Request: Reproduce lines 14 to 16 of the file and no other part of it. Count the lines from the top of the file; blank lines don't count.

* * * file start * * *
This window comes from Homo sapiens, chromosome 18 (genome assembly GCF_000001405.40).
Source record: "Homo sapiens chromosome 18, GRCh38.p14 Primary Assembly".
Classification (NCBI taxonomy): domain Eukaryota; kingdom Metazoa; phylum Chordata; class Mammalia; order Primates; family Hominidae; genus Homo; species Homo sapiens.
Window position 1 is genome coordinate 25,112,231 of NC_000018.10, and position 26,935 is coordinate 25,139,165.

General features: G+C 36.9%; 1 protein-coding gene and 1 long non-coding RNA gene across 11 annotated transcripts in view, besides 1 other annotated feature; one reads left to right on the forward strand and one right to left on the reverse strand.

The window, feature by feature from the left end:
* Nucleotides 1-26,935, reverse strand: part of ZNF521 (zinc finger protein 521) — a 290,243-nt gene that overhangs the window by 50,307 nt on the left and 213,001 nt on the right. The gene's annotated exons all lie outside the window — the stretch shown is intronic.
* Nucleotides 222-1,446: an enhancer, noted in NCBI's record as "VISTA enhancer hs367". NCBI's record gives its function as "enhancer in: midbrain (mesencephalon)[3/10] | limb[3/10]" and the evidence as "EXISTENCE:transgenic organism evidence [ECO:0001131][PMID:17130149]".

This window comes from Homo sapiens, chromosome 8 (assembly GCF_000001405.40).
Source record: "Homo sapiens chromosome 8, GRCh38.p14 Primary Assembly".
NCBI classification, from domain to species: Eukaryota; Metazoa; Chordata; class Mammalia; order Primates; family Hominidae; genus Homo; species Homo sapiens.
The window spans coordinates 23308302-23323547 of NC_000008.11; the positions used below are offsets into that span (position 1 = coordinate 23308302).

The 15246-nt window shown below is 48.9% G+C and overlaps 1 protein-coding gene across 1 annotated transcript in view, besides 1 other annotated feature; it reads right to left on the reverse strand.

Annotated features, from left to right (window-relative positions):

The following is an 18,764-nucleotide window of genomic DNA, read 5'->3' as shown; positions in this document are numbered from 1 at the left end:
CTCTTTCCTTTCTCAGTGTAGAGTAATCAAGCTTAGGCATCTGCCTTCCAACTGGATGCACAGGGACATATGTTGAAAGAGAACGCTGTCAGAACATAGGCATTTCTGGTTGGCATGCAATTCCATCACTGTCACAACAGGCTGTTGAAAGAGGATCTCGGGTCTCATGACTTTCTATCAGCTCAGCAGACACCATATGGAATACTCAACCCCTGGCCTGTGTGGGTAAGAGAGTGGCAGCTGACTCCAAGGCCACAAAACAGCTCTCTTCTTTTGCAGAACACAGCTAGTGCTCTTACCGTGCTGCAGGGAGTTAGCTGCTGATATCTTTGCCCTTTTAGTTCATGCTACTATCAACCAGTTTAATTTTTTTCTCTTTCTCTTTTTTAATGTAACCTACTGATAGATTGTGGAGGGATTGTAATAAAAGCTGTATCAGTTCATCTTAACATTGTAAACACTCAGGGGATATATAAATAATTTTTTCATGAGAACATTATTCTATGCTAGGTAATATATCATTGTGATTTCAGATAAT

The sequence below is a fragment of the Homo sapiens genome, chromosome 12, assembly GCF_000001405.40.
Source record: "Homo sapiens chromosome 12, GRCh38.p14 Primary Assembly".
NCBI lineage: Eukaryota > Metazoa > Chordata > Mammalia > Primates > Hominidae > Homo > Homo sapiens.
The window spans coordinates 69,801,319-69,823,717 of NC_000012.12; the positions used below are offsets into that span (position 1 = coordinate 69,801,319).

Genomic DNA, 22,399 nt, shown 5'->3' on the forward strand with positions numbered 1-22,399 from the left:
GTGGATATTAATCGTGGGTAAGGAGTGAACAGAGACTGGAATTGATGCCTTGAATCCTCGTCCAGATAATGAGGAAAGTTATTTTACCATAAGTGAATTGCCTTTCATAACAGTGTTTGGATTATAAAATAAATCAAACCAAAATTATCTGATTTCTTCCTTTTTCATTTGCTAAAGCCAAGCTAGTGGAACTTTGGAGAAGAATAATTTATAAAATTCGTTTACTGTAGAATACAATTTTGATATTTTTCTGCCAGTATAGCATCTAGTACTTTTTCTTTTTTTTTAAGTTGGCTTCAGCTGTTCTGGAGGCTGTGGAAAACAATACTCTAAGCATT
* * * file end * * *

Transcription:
Annotated features, from left to right (window-relative positions):

The following is an 18,764-nucleotide window of genomic DNA, read 5'->3' as shown; positions in this document are numbered from 1 at the left end:
CTCTTTCCTTTCTCAGTGTAGAGTAATCAAGCTTAGGCATCTGCCTTCCAACTGGATGCACAGGGACATATGTTGAAAGAGAACGCTGTCAGAACATAGGCATTTCTGGTTGGCATGCAATTCCATCACTGTCACAACAGGCTGTTGAAAGAGGATCTCGGGTCTCATGACTTTCTATCAGCTCAGCAGACACCATATGGAATACTCAACCCCTGGCCTGTGTGGGTAAGAGAGTGGCAGCTGACTCCAAGGCCACAAAACAGCTCTCTTCTTTTGCAGAACACAGCTAGTGCTCTTACCGTGCTGCAGGGAGTTAGCTGCTGATATCTTTGCCCTTTTAGTTCATGCTACTATCAACCAGTTTAATTTTTTTCTCTTTCTCTTTTTTAATGTAACCTACTGATAGATTGTGGAGGGATTGTAATAAAAGCTGTATCAGTTCATCTTAACATTGTAAACACTCAGGGGATATATAAATAATTTTTTCATGAGAACATTATTCTATGCTAGGTAATATATCATTGTGATTTCAGATAAT